This book is a comprehensive compilation of the incidents of sexual violence in South Chhattisgarh, drawing on independent investigations or joint fact findings by WSS.
Pre-order your copy by writing to firstname.lastname@example.org
This book is a comprehensive compilation of the incidents of sexual violence in South Chhattisgarh, drawing on independent investigations or joint fact findings by WSS.
Pre-order your copy by writing to email@example.com
Two teenaged adivasi girls from Bastar take on the state in their fight against extra-judicial killings. A Public Interest Litigation challenging the spate of encounters in Bijapur was filed last year before the Chhattisgarh High Court in Bilaspur by two young women from Korcholi with extra-ordinary grit and determination –Suneeta Pottam (19 years old).and Munni Pottam (18 years old). A national women’s organization, the WSS (wssnet.org) is the third petitioner in this case. Faced with a dozen affidavits of the villagers whose family members were killed, the High Court of Bilaspur held that the questions of extra judicial executions and government policies which are responsible for these are similar in spirit to the issues raised by the Salwa Judum petition (Nandini Sundar and Ors vs. State of Chhattisgarh), currently being heard by the Supreme Court. Following which, the young Petitioners filed a Transfer Petition in the Supreme Court last year seeking the transfer of their PIL to the Supreme Court. Suneeta and Munni Pottam are in Delhi to attend the hearing of their transfer petition on Wednesday, 10 January 2018.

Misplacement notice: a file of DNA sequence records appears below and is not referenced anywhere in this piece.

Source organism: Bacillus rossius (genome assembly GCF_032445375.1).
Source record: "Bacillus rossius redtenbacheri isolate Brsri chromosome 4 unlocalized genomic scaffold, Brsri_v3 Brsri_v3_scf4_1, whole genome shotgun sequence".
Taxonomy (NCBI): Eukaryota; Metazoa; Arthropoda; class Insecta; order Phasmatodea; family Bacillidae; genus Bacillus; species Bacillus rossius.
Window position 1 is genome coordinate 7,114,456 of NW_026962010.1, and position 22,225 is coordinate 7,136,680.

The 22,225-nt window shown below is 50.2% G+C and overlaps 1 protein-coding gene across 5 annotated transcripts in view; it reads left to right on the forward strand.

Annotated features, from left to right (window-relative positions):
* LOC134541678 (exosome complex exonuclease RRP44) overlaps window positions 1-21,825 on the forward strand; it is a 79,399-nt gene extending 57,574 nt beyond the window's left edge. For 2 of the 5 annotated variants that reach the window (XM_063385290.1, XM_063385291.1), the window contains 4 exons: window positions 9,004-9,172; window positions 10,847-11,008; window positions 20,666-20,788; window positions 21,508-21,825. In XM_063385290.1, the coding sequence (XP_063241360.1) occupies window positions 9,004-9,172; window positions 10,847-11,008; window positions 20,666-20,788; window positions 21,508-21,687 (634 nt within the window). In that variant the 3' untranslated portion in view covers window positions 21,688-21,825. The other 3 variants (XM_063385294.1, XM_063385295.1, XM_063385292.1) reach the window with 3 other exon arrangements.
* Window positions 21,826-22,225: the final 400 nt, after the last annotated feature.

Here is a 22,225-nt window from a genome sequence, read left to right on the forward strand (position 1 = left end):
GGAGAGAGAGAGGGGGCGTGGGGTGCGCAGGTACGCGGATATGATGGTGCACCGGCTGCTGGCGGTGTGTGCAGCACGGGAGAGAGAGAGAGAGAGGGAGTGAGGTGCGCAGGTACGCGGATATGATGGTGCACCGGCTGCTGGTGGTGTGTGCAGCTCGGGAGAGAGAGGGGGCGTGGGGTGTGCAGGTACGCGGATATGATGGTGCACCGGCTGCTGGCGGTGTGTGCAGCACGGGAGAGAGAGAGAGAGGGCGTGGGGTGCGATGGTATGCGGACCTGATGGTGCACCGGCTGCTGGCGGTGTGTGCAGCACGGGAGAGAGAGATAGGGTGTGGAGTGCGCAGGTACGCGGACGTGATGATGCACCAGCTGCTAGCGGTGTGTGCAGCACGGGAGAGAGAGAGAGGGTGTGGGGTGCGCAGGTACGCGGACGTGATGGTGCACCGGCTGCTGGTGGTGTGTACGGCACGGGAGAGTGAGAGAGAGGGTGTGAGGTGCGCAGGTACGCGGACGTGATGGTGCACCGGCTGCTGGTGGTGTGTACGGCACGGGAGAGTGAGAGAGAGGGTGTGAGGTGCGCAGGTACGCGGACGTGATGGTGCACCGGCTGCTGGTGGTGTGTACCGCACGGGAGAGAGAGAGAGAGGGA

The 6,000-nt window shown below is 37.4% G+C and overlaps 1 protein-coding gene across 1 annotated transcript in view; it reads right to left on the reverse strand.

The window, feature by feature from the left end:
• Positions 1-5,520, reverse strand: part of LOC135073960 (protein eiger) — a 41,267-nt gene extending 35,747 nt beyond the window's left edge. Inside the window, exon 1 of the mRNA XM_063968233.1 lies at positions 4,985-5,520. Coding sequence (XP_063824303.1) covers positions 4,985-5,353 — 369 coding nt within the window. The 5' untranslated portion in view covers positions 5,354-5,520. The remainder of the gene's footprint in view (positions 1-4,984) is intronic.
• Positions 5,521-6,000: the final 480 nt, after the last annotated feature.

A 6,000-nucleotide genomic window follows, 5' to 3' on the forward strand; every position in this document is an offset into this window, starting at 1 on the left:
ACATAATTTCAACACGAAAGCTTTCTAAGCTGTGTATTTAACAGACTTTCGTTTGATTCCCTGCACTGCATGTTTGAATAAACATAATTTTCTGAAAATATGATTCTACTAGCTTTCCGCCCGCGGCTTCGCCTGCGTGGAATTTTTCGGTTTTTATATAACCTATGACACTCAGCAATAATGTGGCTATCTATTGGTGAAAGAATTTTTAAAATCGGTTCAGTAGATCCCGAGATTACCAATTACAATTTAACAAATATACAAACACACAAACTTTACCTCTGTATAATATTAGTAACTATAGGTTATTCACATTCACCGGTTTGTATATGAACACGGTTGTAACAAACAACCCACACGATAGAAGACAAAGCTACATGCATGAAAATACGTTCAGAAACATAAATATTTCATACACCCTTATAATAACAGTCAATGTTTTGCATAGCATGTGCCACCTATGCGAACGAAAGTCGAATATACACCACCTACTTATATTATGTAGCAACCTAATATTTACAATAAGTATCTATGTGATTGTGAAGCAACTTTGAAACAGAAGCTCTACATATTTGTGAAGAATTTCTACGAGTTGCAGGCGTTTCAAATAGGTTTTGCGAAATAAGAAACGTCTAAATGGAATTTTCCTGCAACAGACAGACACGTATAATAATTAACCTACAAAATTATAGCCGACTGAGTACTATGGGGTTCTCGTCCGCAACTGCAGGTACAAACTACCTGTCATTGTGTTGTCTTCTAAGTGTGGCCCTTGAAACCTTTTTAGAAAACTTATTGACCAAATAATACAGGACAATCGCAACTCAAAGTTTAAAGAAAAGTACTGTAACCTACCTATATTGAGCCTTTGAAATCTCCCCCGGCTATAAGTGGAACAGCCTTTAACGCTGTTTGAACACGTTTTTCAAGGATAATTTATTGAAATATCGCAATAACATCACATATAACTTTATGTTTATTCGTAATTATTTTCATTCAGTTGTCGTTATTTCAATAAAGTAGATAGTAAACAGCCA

At the press conference these young women spoke about these cases of encounters along with the details of the very recent physical and sexual assault of the the women of the villages where Suneeta and Munni live. They also spoke about the harrassment and threats that they have been receiving by the Bastar police (as recent as few weeks back) as result of filing this petition, who have threatened them that if they keep raising these issues which show the police in a bad light, they would be arrested for Naxalite offences and thrown into jail. Shaken but not defeated, these young women have come to Delhi to put their continuous harassment on record before the apex court at the coming hearing. Continue reading
The Chief Minister,
Women Against Sexual Violence and State Repression (WSS), a nationwide network of women who oppose and resist state repression and sexual violence against women and girls, strongly condemns your government’s anti-people, anti-democratic actions in unleashing state terror against the struggling people of Bhangor.
Madam, your misuse of state power to crush a people’s movement is even more ironic, given that you came into power on the promise of a pro-people, democratic government. Instead, in the eight years of your rule, your government has grown ever more autocratic and anti-people. Continue reading
FIGHT AGAINST SYSTEMIC, STRUCTURAL SEXUAL HARASSMENT AND GENDERED VIOLENCE!